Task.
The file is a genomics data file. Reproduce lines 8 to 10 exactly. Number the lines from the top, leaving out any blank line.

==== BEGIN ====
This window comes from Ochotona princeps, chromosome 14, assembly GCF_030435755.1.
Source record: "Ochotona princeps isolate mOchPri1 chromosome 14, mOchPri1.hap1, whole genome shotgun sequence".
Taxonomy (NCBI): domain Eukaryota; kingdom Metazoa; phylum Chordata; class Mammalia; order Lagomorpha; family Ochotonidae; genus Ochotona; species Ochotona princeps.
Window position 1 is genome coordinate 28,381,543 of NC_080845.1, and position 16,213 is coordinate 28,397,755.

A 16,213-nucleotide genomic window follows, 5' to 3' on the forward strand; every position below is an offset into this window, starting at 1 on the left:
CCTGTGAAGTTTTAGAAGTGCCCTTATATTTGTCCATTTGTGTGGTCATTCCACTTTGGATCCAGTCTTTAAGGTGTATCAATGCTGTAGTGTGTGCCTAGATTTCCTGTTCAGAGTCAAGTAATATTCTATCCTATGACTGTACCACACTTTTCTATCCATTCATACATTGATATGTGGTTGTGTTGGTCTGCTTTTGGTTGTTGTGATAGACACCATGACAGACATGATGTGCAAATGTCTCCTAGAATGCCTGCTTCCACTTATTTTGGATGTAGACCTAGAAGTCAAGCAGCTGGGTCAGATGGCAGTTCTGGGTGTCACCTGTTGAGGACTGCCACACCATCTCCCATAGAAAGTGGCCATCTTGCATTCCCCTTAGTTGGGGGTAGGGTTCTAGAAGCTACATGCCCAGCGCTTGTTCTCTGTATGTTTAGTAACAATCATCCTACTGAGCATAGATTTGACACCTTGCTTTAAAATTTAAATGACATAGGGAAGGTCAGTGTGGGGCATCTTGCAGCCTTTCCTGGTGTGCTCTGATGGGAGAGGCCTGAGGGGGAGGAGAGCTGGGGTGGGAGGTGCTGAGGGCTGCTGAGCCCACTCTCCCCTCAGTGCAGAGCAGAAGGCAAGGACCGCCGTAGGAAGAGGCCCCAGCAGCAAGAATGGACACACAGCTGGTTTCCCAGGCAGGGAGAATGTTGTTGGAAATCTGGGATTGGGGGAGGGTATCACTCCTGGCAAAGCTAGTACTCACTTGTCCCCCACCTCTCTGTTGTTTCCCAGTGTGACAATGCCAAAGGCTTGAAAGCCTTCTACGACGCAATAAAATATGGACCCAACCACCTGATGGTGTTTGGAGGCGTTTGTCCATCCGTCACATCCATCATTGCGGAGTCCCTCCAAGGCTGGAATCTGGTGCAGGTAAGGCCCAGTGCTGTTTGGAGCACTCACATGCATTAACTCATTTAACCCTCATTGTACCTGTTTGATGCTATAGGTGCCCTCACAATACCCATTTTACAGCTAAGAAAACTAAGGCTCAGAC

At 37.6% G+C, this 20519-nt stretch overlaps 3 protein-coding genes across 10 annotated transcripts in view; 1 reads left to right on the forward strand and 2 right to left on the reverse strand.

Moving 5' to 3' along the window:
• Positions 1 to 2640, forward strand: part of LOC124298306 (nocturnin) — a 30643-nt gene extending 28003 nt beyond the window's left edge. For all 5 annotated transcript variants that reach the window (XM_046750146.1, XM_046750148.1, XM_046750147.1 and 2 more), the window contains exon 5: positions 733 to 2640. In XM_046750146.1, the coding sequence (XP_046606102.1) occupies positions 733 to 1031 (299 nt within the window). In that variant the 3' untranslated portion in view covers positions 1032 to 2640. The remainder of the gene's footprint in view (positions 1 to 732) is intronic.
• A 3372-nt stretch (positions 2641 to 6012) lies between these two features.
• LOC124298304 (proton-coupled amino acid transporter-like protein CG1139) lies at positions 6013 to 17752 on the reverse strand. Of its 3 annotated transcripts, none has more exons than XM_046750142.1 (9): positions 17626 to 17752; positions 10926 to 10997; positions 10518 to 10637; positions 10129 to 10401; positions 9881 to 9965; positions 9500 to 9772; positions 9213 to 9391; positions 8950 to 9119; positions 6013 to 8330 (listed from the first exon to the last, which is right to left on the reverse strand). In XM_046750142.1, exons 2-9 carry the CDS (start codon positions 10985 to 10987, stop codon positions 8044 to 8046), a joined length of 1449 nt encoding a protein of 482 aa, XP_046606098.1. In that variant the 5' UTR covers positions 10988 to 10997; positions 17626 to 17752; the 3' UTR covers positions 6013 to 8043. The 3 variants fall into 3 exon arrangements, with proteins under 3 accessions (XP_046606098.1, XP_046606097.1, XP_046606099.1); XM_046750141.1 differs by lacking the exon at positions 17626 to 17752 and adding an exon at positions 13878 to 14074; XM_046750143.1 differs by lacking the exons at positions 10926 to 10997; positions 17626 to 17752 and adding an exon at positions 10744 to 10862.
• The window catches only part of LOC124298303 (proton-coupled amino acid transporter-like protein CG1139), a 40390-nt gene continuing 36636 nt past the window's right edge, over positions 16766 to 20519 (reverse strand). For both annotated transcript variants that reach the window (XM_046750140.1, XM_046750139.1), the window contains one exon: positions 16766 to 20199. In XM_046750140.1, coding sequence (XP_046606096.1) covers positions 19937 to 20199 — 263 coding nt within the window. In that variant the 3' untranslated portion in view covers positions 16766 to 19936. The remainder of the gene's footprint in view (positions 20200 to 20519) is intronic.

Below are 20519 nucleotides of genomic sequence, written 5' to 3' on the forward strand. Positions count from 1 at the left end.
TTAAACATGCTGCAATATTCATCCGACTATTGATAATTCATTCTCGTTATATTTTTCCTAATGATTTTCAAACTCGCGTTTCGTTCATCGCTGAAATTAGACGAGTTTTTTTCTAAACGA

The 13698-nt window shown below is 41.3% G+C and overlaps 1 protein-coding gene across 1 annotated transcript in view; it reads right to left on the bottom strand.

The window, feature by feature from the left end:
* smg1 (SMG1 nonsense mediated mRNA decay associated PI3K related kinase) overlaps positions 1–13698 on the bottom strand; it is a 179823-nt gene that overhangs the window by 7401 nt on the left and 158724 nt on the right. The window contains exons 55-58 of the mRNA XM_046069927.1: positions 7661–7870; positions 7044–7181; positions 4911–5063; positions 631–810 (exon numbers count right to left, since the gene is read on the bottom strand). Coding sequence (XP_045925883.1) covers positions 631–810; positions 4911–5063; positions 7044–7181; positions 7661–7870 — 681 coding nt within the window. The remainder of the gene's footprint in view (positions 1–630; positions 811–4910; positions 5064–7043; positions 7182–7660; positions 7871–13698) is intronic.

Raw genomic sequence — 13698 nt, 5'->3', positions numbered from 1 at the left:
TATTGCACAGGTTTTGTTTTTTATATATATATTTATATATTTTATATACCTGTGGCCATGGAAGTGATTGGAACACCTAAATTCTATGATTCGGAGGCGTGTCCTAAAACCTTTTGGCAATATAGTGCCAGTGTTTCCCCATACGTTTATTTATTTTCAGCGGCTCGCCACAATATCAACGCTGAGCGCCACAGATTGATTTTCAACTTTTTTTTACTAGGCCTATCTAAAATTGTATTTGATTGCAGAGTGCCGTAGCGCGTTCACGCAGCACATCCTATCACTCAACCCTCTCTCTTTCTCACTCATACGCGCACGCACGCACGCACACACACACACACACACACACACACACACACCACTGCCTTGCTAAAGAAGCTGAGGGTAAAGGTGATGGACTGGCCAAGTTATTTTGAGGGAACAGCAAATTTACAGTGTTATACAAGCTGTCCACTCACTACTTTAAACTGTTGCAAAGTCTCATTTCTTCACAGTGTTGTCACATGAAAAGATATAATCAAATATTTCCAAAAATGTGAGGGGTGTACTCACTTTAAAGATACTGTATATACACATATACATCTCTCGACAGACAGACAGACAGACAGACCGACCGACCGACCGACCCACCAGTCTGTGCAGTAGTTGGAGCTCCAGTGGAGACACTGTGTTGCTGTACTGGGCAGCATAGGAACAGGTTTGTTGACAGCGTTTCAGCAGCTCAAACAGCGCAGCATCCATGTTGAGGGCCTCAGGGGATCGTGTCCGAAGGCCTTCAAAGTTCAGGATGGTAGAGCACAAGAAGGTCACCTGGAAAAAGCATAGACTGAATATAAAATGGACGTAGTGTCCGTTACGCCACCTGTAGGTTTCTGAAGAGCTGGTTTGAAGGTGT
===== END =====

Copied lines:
Moving 5' to 3' along the window:
• Positions 1 to 2640, forward strand: part of LOC124298306 (nocturnin) — a 30643-nt gene extending 28003 nt beyond the window's left edge. For all 5 annotated transcript variants that reach the window (XM_046750146.1, XM_046750148.1, XM_046750147.1 and 2 more), the window contains exon 5: positions 733 to 2640. In XM_046750146.1, the coding sequence (XP_046606102.1) occupies positions 733 to 1031 (299 nt within the window). In that variant the 3' untranslated portion in view covers positions 1032 to 2640. The remainder of the gene's footprint in view (positions 1 to 732) is intronic.
• A 3372-nt stretch (positions 2641 to 6012) lies between these two features.